Difference between tomato puree and paste and sauce

Difference between tomato puree and paste and sauce

Difference between tomato puree and paste is the subject of this article, one of the most necessary things in every kitchen is tomato and its products such as tomato paste and sauce(ketchup).

Tomato paste and sauce maybe look the same but the only thing they have in common is both of them are made of tomato.

In this article, we will answer lots of questions and teach you how to cook tomato paste in your home.


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The difference between tomato puree and paste:

Tomato puree is a thick puree of cooked tomatoes that is less watery than tomato sauce. It can be used in place of tomato sauce or as a base to make your homemade sauce. When buying it from the store, the ingredients should include just tomatoes and salt without anything more.

Tomato paste is kind of easy, is concentrated tomatoes.

When you check the store, there are some kinds of packing like small cans, jars, or maybe tubes of tomato paste.


Is tomato paste healthy?

Whether you are cooking very often or not, tomato paste is one of the necessary things you should keep in your fridge.

It has a similar nutritional value to fresh tomatoes. Just a tablespoon of tomato paste is a good source of antioxidants and has 3 to 6 percent of recommended daily value of iron, potassium, and B vitamins.


Tomato paste versus sauce:

The only similarity between tomato paste and sauce is both of them are made of tomatoes.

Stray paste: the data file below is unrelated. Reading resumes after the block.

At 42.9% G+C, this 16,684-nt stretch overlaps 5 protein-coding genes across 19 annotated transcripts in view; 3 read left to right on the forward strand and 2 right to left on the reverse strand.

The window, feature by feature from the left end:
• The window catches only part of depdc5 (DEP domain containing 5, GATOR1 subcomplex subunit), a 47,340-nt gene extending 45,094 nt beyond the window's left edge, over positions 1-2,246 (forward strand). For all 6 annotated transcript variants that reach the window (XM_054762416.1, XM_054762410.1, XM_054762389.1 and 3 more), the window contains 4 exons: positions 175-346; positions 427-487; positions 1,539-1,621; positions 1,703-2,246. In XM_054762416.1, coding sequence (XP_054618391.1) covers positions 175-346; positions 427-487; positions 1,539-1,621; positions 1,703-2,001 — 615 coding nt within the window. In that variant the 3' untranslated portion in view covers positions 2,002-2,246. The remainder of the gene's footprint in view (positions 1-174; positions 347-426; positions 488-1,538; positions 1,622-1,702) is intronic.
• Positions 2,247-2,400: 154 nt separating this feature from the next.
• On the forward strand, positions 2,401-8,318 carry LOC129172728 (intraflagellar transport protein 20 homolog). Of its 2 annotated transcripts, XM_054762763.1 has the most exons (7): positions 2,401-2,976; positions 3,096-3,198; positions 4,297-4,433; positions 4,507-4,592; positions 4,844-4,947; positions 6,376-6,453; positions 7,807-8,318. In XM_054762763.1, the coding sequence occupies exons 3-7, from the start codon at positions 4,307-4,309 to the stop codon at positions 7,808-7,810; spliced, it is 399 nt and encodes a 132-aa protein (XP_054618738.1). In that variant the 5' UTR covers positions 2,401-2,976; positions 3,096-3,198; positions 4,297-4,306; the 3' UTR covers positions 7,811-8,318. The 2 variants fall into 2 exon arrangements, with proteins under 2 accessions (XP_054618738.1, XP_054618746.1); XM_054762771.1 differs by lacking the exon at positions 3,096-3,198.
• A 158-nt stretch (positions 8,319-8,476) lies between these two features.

Tomato paste taste is more concentrated, and it is much thicker in texture than sauce.

Difference between tomato puree and paste and sauce

Tomato paste recipe:


4.5 kg tomatoes

2 tablespoons olive oil

2 teaspoons sea salt

2 tablespoons lemon juice



Preheat the oven to 176°C. Arrange 2 racks to divide the oven.

Chop tomatoes into quarters.

Simmer the tomatoes with olive oil. Place the olive oil in a large pot over medium-high heat until bubbling. Add the tomatoes and cook until soft, and the peels begin to separate from the tomato flesh.

Pass the tomatoes through a food mill. Push the warm tomatoes through a food mill, sieve, or chinois to separate the tomato pulp from the seeds and skins.

Mix the sea salt and lemon juice

Place the pulp on two baking sheets. Divide the tomato pulp between 2 large, rimmed baking sheets.

Bake the tomato pulp until reduced to a paste. Place the baking sheets in the oven. Check the tomatoes every half hour, mix the paste, and switching the position of the baking sheets so that they reduce evenly. The paste will start to reduce to the point where it doesn’t fill the baking sheet anymore. At this point, combine the contents of the two baking sheets into one and continue to bake.

Bake until reduced by more than half. The paste is done when shiny, and reduced by more than half, 3 to 4 hours, though exact baking times will depend on the juiciness of your tomatoes. There shouldn’t be any remaining water or moisture separating from the paste at this point.

Transfer the paste into jars.


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